Have you ever noticed a dirt track through a public park or a group of people who meander across a street in seeming defiance of authority?
Well, that's because we, as humans, utilise something called 'desire lines'. Coined by French philosopher Gaston Bachelard, desire lines describe the human tendency of carving a path between two points (usually because the constructed path takes a circuitous route).
Across the globe urban authorities tend to try to control people's walking desires by erecting fences and walls. This illustrates nothing but a disrespect for human desire.
Instead, planners and designers should be acting to adjust urban infrastructure to appreciate the way in which humans utilise urban space.
The image above shows a terrific example from Gladesville in Sydney. Travelling from the city's north into the Inner West, one must traverse a number of waterways. For private cars, this journey is relatively direct and well-signed. For pedestrians and cyclists on the other hand, the journey is indirect and rather complex, leaving people to navigate multiple underpasses and complicated road-crossings. Not what you want on a hot Sydney summer day. As a result, pedestrians and cyclists have forged their own path which allows them to avoid a good 300m underpass walk. Instead of observing and redesigning the space to accommodate for the desires of people, the roads authority has continually tried to stop the movement of people by erecting fences at multiple sections along the path.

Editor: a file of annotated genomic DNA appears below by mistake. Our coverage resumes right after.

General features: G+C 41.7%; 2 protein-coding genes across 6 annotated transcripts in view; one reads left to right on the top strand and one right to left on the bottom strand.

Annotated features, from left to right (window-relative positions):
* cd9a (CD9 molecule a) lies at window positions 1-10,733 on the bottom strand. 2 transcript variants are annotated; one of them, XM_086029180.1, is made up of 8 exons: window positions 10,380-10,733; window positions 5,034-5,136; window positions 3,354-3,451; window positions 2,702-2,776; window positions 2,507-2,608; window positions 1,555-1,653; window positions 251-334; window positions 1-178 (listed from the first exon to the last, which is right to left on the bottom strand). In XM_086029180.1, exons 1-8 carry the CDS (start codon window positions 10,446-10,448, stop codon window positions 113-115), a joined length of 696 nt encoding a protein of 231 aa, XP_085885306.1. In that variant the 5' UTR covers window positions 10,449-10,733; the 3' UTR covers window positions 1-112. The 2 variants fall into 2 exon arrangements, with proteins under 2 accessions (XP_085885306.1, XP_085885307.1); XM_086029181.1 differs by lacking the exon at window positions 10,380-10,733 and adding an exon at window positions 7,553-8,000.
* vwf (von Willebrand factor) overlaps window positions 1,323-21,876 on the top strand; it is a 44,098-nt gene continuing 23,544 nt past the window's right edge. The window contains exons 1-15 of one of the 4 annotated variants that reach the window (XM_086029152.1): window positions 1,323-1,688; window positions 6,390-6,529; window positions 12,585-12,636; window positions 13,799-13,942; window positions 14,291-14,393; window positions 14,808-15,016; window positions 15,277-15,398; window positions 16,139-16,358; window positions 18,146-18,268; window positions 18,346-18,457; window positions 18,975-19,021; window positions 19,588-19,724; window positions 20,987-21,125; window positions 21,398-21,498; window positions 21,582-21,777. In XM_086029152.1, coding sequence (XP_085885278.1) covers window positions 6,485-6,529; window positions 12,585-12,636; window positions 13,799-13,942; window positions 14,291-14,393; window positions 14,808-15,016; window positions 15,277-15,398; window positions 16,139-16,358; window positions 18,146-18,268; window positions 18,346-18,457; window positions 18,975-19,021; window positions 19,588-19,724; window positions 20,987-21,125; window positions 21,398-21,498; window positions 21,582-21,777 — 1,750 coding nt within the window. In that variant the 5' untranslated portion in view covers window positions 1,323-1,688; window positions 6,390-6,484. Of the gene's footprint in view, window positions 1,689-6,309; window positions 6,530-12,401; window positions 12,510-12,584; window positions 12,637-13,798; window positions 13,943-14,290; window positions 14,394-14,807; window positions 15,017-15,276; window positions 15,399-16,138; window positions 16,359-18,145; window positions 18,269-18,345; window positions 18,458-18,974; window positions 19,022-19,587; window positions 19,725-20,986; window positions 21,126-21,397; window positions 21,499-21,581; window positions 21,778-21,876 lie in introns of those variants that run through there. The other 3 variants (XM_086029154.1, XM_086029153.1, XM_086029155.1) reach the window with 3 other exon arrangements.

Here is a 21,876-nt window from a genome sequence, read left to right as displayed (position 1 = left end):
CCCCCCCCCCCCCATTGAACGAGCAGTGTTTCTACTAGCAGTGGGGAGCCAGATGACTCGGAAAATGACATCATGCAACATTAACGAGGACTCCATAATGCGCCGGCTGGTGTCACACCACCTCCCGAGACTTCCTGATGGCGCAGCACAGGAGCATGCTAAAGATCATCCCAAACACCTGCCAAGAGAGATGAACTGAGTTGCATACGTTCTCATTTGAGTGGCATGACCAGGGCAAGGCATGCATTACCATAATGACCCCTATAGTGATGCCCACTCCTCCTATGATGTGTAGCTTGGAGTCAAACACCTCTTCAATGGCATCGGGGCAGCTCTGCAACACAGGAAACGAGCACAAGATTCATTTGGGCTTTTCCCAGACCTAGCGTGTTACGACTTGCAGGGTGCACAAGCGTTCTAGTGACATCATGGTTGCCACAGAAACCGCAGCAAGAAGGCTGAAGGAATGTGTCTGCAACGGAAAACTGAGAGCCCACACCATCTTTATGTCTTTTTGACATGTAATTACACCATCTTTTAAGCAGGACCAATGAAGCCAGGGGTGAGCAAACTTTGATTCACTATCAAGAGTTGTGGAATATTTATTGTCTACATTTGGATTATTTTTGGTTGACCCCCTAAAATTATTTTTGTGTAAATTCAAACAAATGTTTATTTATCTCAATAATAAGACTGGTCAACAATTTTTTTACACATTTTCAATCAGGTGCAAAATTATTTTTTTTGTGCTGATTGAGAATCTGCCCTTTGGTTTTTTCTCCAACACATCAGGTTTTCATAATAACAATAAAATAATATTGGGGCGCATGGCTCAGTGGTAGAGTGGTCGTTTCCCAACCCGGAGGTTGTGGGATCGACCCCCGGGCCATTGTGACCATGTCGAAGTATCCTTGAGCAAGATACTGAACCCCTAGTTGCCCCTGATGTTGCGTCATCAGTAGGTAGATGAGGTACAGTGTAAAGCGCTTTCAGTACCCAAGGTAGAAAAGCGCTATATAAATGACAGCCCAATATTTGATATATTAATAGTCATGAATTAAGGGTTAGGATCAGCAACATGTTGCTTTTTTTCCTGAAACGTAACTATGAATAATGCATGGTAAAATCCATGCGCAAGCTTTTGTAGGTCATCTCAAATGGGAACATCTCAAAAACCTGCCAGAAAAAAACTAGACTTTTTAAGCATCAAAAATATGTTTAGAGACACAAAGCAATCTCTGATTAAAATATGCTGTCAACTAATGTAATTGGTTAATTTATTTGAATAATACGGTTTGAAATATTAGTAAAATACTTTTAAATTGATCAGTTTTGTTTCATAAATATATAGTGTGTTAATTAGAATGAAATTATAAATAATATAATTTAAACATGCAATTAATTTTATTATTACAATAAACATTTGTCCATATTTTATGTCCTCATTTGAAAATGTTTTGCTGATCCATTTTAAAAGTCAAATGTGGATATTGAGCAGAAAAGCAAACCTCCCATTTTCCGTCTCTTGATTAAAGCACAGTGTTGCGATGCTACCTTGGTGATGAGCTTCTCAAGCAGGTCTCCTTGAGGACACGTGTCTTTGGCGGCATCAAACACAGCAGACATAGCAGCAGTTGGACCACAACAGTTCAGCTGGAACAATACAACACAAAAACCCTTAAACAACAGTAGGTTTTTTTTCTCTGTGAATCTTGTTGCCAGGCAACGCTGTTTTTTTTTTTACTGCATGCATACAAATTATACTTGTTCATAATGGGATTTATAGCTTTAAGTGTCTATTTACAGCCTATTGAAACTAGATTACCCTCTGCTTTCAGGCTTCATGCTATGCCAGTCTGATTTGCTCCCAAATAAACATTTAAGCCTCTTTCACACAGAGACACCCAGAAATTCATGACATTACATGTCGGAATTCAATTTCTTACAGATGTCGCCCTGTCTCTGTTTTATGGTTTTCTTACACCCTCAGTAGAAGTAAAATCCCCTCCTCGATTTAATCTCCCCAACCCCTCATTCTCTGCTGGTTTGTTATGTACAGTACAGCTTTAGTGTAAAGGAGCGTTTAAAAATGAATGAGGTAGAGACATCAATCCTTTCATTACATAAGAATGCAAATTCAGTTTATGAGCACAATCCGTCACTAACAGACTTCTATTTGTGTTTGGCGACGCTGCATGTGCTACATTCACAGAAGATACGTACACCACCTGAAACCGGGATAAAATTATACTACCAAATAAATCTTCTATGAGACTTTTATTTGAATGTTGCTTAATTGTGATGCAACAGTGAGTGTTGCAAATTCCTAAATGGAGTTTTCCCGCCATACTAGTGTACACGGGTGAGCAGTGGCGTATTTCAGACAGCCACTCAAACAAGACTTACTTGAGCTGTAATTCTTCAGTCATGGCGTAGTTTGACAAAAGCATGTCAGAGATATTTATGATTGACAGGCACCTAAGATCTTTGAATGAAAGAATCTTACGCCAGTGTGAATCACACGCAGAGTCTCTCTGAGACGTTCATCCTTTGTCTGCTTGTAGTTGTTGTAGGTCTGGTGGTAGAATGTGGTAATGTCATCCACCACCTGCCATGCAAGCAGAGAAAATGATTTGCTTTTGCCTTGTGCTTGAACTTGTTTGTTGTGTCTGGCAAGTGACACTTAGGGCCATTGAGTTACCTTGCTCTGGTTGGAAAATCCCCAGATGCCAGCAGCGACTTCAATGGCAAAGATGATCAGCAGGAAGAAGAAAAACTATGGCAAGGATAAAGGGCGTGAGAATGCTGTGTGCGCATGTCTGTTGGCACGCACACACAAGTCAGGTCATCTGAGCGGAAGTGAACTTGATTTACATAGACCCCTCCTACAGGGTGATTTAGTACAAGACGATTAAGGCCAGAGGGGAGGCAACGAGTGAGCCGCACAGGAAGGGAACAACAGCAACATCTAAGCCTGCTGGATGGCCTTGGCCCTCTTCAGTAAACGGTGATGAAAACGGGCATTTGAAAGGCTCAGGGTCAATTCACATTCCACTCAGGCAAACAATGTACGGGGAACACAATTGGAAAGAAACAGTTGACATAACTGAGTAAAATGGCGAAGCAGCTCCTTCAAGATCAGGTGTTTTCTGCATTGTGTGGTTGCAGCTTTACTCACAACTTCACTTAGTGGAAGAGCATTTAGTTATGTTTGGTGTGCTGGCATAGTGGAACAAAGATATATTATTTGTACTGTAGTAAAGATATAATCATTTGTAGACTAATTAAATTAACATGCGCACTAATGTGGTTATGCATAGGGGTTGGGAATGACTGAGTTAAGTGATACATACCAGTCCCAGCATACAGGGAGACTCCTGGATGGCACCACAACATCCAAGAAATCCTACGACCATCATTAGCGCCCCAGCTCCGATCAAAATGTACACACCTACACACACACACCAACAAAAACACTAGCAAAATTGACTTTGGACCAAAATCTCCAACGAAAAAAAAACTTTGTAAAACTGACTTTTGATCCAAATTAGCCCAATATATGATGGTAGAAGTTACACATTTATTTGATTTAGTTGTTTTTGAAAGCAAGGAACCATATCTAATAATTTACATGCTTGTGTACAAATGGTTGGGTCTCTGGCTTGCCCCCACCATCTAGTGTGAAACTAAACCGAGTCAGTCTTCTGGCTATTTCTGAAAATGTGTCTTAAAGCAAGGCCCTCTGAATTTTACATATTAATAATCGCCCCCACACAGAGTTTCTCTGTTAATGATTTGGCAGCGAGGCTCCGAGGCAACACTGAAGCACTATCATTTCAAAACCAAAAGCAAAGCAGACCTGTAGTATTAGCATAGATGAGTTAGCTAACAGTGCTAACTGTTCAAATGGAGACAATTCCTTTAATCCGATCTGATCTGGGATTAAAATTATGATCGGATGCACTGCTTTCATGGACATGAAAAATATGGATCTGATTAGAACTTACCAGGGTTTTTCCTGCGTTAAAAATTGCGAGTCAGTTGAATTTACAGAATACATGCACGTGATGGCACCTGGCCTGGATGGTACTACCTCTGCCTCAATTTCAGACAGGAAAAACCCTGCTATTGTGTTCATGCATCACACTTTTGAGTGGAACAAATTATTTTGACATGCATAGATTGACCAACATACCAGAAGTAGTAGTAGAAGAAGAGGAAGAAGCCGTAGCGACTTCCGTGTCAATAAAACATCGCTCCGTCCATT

Is Sydney a city for people or a city for vehicles? It seems that the Roads and Maritime Services would prefer it to a place for cars (I guess it's all in the name, right?).
As cities move from being overly engineered and private vehicle-dominated, observing desire lines will act as an incredible tool in urban design, place making and urban management.
In the words of Mikael Colville-Andersen, "Instead of erecting fences to restrict them in the behaviour, they [Copenhagen Council] actually make it accessible for them and make it easy for them. Because people - at the end of the day - decide on where they want to go... This is the way forward in designing our cities for people". Check out his great little film below:
Feature image courtesy Adventures in Photography.